And a plea to all radio broadcasters out there - please don’t focus on growing the 18% to the detriment of the 82%. Owning a big stick that transmits, free, to your local area is your unique point of difference. There are perhaps 40-50 other stations there. Why would you want to promote listening on a device that costs your listeners money to listen, is the same place you listen to Spotify and YouTube Music, where there are thousands of other stations, and where you have no competitive advantage?
(PS: to give them their due, the survey 6 CRA release points out that in the latest survey period “nearly 4.2 million people listened to commercial radio via a DAB+ radio and nearly 3.6 million listened via live streaming”.)
Not that I can listen to commercial radio on DAB+ in Brisbane in my car any more, mind you. After a software upgrade to the commercial radio multiplexes, my Toyota car no longer picks them up properly, and I can no longer listen to any commercial radio in the city. Here’s a tedious video, if you can help.
Apparently it’s just my car, one set of people slightly evasively tell me, while another set of people tell me it’s an issue for all 2015 Toyota vehicles and they’ve had multiple reports.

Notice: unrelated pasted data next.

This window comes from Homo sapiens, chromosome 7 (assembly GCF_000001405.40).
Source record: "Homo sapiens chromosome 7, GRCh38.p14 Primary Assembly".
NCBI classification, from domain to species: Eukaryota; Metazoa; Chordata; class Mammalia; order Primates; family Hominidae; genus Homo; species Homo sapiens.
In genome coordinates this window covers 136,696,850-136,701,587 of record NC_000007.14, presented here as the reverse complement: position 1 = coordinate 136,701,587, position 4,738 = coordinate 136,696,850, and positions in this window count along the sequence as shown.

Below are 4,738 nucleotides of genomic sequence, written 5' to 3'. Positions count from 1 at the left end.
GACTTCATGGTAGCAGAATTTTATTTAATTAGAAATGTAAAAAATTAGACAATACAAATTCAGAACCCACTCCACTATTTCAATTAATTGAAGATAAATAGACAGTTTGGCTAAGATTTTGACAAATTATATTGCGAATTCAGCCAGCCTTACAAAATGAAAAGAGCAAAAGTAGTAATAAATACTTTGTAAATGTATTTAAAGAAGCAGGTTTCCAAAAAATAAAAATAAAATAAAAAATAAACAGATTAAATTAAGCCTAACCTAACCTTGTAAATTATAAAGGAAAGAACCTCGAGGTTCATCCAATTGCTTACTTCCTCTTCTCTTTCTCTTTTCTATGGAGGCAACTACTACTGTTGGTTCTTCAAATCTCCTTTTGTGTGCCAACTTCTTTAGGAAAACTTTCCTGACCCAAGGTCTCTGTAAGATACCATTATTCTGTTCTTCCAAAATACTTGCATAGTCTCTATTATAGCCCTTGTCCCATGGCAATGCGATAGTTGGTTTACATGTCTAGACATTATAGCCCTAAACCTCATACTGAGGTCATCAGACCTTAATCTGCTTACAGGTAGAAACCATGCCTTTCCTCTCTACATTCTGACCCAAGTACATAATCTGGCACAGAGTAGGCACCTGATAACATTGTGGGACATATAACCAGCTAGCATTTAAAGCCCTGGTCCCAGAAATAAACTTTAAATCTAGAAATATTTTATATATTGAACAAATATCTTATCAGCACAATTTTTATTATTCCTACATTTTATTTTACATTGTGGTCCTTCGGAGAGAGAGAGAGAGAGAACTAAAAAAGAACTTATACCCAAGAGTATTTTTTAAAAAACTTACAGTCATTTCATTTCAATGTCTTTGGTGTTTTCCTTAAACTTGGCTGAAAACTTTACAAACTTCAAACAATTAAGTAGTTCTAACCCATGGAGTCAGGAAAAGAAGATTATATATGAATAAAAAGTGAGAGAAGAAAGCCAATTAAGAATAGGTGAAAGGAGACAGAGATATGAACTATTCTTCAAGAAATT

The ABC stations (which are on a separate multiplex using Paneda, rather than commercial radio’s Factum Radioscape) sound just fine, though. And, as an added bonus, none of the ABC stations contain advertising for tiles. So, I’ve resigned myself to the fact that I can no longer listen to any commercial or community stations on DAB+ any longer. That’s a shame, but that’s progress, I guess.
Happy 50th birthday to commercial radio in the UK, with LBC and Capital celebrating this month. And, happy 100th birthday to radio in Australia, with 2SB (now ABC Radio Sydney) celebrating next month.
- If you’d like an LBC documentary here’s a ten-year old one, hosted by Clive Bull - including me (37m in). LBC’s 50th is tinged with a little sadness - my friend Paul Easton would have loved to have celebrated it.
Talking of LBC, nice 404 error page you got yourself there.